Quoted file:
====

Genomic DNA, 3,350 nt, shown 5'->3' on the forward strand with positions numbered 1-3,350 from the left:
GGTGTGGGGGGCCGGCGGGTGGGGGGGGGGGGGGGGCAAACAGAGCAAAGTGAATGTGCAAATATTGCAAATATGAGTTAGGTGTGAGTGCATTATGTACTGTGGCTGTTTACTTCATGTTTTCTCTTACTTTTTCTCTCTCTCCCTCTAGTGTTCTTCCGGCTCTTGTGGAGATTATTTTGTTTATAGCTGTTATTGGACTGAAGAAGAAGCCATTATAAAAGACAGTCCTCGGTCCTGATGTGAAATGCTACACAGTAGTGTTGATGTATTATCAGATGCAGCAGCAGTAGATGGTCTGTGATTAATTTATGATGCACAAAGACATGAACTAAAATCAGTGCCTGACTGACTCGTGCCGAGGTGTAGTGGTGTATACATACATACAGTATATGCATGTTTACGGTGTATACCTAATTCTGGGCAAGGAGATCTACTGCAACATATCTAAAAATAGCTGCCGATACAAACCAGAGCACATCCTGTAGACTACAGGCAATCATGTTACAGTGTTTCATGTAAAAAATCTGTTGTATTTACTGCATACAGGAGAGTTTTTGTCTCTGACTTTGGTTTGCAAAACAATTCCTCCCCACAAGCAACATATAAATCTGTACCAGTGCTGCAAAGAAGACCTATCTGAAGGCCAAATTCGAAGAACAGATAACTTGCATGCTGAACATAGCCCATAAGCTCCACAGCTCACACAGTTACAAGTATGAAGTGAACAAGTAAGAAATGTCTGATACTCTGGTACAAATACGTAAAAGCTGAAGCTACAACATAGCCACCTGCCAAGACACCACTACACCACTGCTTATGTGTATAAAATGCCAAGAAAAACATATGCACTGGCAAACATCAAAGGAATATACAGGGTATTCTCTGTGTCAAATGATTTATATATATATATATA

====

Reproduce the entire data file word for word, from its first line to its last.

Genomic DNA, 3,350 nt, shown 5'->3' on the forward strand with positions numbered 1-3,350 from the left:
GGTGTGGGGGGCCGGCGGGTGGGGGGGGGGGGGGGGCAAACAGAGCAAAGTGAATGTGCAAATATTGCAAATATGAGTTAGGTGTGAGTGCATTATGTACTGTGGCTGTTTACTTCATGTTTTCTCTTACTTTTTCTCTCTCTCCCTCTAGTGTTCTTCCGGCTCTTGTGGAGATTATTTTGTTTATAGCTGTTATTGGACTGAAGAAGAAGCCATTATAAAAGACAGTCCTCGGTCCTGATGTGAAATGCTACACAGTAGTGTTGATGTATTATCAGATGCAGCAGCAGTAGATGGTCTGTGATTAATTTATGATGCACAAAGACATGAACTAAAATCAGTGCCTGACTGACTCGTGCCGAGGTGTAGTGGTGTATACATACATACAGTATATGCATGTTTACGGTGTATACCTAATTCTGGGCAAGGAGATCTACTGCAACATATCTAAAAATAGCTGCCGATACAAACCAGAGCACATCCTGTAGACTACAGGCAATCATGTTACAGTGTTTCATGTAAAAAATCTGTTGTATTTACTGCATACAGGAGAGTTTTTGTCTCTGACTTTGGTTTGCAAAACAATTCCTCCCCACAAGCAACATATAAATCTGTACCAGTGCTGCAAAGAAGACCTATCTGAAGGCCAAATTCGAAGAACAGATAACTTGCATGCTGAACATAGCCCATAAGCTCCACAGCTCACACAGTTACAAGTATGAAGTGAACAAGTAAGAAATGTCTGATACTCTGGTACAAATACGTAAAAGCTGAAGCTACAACATAGCCACCTGCCAAGACACCACTACACCACTGCTTATGTGTATAAAATGCCAAGAAAAACATATGCACTGGCAAACATCAAAGGAATATACAGGGTATTCTCTGTGTCAAATGATTTATATATATATATATA